Last week, I was honoured to address a United Nations Commission at the United Nations Headquarters in New York.
I spoke about making family planning in the developing world available to more women and men, to cut the number of deaths from AIDS and maternal mortality. It was chilling to realise that in the eight minutes I spoke, eight women across the world had died from treatable and preventable complications during pregnancy and childbirth – an estimated half a million women a year.
Growing up when I did in England, getting access to contraception was not a real issue. It was readily available and I took it for granted.
It was not until my visit to Bangladesh, the slums of Dhaka and the tea plantations of Sylhet, that I begun to realise why the politics of reproductive rights is essential to ending poverty across the world.
It was there that I had the privilege to meet a young mother, married at ten who gave birth a year later. She told me about her desire to become a doctor.
She had enrolled in a UN sponsored health programme that taught her about the way her body worked, sex, AIDS and contraception. It was wonderful, she said, to find out how babies were made, and now she and her husband could do something to control the numbers of children she had and when.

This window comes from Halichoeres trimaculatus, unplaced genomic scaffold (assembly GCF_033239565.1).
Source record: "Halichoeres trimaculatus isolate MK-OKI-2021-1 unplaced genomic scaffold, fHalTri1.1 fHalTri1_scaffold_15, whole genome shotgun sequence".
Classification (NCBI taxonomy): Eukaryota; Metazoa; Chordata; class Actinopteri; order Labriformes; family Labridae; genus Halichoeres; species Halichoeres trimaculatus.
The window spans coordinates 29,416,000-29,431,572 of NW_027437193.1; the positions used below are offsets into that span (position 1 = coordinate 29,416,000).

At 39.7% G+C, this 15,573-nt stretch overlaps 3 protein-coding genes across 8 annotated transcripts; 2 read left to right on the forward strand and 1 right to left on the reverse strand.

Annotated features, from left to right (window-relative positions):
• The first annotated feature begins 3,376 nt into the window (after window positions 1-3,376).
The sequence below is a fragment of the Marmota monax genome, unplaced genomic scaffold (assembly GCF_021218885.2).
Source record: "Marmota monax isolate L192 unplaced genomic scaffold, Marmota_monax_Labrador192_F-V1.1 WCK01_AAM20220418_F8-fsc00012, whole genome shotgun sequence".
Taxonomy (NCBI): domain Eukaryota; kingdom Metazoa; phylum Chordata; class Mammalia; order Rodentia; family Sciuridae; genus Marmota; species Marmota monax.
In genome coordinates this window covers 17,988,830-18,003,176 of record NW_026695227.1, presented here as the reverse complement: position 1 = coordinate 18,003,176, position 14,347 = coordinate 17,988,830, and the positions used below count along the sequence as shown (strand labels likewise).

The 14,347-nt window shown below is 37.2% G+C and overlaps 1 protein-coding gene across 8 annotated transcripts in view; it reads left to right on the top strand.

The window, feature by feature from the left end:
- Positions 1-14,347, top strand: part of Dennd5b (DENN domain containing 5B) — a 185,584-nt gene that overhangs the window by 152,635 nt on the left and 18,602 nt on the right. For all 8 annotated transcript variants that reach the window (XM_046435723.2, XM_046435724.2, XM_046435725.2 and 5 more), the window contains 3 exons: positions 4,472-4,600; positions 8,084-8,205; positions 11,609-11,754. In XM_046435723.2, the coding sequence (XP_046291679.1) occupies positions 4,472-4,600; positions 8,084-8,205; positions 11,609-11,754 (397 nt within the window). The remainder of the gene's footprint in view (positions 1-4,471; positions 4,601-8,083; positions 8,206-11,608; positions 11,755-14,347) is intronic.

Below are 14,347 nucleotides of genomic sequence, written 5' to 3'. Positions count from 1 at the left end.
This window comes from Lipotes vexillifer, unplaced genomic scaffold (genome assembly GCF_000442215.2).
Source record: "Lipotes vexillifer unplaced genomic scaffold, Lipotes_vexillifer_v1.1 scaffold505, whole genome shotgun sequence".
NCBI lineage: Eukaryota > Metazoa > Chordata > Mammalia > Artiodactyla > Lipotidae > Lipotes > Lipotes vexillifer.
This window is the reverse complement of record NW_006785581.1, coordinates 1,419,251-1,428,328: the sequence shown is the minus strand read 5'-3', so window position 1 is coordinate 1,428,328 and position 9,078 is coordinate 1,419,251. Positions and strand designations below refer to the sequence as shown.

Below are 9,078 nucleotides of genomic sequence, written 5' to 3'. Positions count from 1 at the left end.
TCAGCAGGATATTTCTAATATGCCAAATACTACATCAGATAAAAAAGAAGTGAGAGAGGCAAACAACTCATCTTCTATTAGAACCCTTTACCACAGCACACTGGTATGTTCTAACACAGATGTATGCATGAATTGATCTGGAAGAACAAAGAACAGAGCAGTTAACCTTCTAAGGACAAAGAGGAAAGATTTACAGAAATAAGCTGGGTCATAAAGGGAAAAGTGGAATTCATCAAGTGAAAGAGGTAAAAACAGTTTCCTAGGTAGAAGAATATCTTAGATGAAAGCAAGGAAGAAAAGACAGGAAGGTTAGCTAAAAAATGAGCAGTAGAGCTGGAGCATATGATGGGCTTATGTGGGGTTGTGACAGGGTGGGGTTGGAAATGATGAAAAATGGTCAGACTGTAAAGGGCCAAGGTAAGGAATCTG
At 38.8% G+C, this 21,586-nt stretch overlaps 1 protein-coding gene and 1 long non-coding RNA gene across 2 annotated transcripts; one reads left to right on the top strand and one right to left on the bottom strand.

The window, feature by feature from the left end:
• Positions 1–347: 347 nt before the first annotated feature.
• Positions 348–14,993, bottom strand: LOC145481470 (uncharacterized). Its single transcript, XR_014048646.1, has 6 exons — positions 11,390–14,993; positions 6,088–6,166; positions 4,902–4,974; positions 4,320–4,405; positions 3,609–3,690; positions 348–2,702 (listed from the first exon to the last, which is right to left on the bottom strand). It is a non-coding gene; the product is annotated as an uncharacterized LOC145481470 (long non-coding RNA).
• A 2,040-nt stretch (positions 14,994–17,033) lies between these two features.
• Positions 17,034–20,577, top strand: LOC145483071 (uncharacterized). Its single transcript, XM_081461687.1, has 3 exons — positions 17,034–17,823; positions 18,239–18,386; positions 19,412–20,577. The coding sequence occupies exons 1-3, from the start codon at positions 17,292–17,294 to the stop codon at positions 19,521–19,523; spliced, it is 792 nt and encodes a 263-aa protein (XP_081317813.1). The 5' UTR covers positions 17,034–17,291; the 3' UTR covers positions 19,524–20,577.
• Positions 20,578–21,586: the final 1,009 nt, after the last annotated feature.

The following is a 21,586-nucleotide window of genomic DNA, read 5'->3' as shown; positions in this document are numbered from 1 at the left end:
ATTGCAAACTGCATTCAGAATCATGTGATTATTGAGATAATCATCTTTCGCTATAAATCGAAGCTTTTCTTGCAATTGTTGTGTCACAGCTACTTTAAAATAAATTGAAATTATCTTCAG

She explained to me that she needed a career now, because she had the knowledge and wherewithal to control her fertility she would most likely live longer, past thirty – and so would need a job so she could support her family.
As we said goodbye she made me promise to remember her. I promised, and that’s why I went to New York.
There are many people like that little girl in Dhaka – touched and changed by programmes that this country and others support through international aid. More children are enrolled into schools in the developing world than ever before and child mortality has declined globally, but there is so much more to do.
The number of people dying from AIDS worldwide is increasing – an estimated 2.9 million died in 2006 alone. More than 15 million children have lost one or both parents to this dreadful disease.
Despite this, access to contraceptives, which could make such a difference, remains so very low, particularly in sub-Saharan Africa – at just 21%.
Since Barack Obama’s election, the US Government has changed its policy and is funding family planning programmes again, but things are still not easy.
We know that all over the world Governments are facing extraordinary economic difficulties, but I believe that we must continue to fund programmes like this in the developing world as to do anything else will cost more lives. It will also, inevitably, cost more money. Fewer condoms will mean more HIV and a greater need for more expensive retroviral drugs. Fewer condoms will result in more dying from AIDS, from complications during pregnancy; and will result in more orphans and more poverty.
Access to education and family planning supplies is a very simple thing that can be done to end so much preventable suffering. We need to tackle these issues if we are to end poverty in the developing world.